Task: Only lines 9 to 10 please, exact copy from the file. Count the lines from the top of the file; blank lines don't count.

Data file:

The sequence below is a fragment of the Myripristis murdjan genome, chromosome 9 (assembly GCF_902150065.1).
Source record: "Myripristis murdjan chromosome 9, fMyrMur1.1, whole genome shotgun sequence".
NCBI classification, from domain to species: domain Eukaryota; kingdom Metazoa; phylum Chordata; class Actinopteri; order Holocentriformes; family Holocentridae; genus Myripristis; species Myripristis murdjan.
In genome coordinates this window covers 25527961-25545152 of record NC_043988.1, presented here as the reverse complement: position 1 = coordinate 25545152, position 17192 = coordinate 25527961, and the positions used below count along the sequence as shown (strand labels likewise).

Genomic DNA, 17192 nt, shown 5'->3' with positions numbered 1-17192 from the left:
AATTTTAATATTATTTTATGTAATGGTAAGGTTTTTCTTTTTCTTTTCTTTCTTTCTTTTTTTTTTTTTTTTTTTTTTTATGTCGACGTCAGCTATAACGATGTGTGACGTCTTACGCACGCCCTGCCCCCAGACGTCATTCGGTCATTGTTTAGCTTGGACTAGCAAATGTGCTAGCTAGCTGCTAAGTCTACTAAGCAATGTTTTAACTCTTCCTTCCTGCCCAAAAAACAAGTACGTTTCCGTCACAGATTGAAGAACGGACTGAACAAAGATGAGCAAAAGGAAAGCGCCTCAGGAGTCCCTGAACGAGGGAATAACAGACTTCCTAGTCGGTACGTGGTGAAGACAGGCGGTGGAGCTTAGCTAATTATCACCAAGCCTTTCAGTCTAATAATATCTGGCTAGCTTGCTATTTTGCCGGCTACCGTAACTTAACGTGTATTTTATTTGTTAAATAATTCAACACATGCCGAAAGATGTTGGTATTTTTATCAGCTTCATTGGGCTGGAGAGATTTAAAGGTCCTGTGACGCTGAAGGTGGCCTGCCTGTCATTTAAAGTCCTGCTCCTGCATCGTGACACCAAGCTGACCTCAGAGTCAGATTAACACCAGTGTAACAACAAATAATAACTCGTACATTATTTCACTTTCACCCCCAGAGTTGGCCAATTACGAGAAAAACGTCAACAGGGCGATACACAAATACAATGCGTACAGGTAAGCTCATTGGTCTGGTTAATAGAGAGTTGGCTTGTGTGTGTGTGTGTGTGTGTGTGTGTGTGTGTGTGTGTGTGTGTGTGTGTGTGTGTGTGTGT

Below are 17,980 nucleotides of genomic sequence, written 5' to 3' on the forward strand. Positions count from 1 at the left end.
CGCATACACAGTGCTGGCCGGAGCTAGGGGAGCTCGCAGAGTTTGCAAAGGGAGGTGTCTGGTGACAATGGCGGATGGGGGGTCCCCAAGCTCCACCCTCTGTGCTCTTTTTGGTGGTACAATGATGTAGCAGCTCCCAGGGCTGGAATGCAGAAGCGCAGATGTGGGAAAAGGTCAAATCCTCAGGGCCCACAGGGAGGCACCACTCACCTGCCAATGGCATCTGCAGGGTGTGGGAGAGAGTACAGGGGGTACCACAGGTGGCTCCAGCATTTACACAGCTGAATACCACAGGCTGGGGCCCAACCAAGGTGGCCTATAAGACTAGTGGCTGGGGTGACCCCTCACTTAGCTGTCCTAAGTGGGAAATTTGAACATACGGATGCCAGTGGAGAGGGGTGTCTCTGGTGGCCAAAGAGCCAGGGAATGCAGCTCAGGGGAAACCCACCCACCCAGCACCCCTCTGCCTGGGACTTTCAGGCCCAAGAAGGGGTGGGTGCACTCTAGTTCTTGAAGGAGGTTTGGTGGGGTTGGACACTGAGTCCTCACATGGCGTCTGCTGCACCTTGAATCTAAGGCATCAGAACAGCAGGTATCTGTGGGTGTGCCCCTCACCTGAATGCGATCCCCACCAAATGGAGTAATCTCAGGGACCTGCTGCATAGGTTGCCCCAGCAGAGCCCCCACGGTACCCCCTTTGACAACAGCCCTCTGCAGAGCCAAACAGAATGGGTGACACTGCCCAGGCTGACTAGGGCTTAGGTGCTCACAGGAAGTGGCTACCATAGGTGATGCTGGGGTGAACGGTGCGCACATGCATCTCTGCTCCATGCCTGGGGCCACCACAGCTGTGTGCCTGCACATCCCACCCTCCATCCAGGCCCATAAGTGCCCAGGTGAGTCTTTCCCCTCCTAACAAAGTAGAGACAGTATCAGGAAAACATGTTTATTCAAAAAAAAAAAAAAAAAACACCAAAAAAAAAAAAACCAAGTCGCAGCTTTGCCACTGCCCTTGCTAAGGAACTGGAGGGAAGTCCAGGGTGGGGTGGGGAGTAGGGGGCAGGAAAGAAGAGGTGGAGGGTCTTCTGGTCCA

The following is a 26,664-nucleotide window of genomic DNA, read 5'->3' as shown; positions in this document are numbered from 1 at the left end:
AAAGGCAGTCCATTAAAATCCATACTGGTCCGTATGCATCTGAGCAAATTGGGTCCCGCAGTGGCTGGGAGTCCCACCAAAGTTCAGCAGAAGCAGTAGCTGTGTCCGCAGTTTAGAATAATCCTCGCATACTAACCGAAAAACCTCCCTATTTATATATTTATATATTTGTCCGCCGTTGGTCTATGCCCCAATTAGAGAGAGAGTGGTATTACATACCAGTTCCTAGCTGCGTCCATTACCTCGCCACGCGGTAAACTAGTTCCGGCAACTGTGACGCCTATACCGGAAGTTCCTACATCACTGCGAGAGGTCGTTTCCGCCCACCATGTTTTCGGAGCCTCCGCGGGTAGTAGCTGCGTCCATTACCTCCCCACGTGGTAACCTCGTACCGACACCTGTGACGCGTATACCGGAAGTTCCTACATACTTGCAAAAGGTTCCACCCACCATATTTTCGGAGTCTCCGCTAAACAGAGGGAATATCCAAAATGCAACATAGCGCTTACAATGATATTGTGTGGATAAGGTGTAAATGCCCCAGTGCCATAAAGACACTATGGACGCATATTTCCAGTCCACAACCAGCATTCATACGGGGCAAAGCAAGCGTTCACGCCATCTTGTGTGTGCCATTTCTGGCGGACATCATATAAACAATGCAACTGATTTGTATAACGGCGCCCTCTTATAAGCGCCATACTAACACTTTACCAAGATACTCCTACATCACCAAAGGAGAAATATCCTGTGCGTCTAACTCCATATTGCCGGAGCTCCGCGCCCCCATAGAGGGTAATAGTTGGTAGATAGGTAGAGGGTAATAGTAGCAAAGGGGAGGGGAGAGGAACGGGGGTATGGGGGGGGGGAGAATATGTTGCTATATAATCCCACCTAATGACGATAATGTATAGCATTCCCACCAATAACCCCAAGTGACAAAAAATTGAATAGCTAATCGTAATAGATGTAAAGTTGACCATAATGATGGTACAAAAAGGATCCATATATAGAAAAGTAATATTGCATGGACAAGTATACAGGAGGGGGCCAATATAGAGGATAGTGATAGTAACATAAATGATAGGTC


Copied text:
The following is a 26,664-nucleotide window of genomic DNA, read 5'->3' as shown; positions in this document are numbered from 1 at the left end:
AAAGGCAGTCCATTAAAATCCATACTGGTCCGTATGCATCTGAGCAAATTGGGTCCCGCAGTGGCTGGGAGTCCCACCAAAGTTCAGCAGAAGCAGTAGCTGTGTCCGCAGTTTAGAATAATCCTCGCATACTAACCGAAAAACCTCCCTATTTATATATTTATATATTTGTCCGCCGTTGGTCTATGCCCCAATTAGAGAGAGAGTGGTATTACATACCAGTTCCTAGCTGCGTCCATTACCTCGCCACGCGGTAAACTAGTTCCGGCAACTGTGACGCCTATACCGGAAGTTCCTACATCACTGCGAGAGGTCGTTTCCGCCCACCATGTTTTCGGAGCCTCCGCGGGTAGTAGCTGCGTCCATTACCTCCCCACGTGGTAACCTCGTACCGACACCTGTGACGCGTATACCGGAAGTTCCTACATACTTGCAAAAGGTTCCACCCACCATATTTTCGGAGTCTCCGCTAAACAGAGGGAATATCCAAAATGCAACATAGCGCTTACAATGATATTGTGTGGATAAGGTGTAAATGCCCCAGTGCCATAAAGACACTATGGACGCATATTTCCAGTCCACAACCAGCATTCATACGGGGCAAAGCAAGCGTTCACGCCATCTTGTGTGTGCCATTTCTGGCGGACATCATATAAACAATGCAACTGATTTGTATAACGGCGCCCTCTTATAAGCGCCATACTAACACTTTACCAAGATACTCCTACATCACCAAAGGAGAAATATCCTGTGCGTCTAACTCCATATTGCCGGAGCTCCGCGCCCCCATAGAGGGTAATAGTTGGTAGATAGGTAGAGGGTAATAGTAGCAAAGGGGAGGGGAGAGGAACGGGGGTATGGGGGGGGGGAGAATATGTTGCTATATAATCCCACCTAATGACGATAATGTATAGCATTCCCACCAATAACCCCAAGTGACAAAAAATTGAATAGCTAATCGTAATAGATGTAAAGTTGACCATAATGATGGTACAAAAAGGATCCATATATAGAAAAGTAATATTGCATGGACAAGTATACAGGAGGGGGCCAATATAGAGGATAGTGATAGTAACATAAATGATAGGTC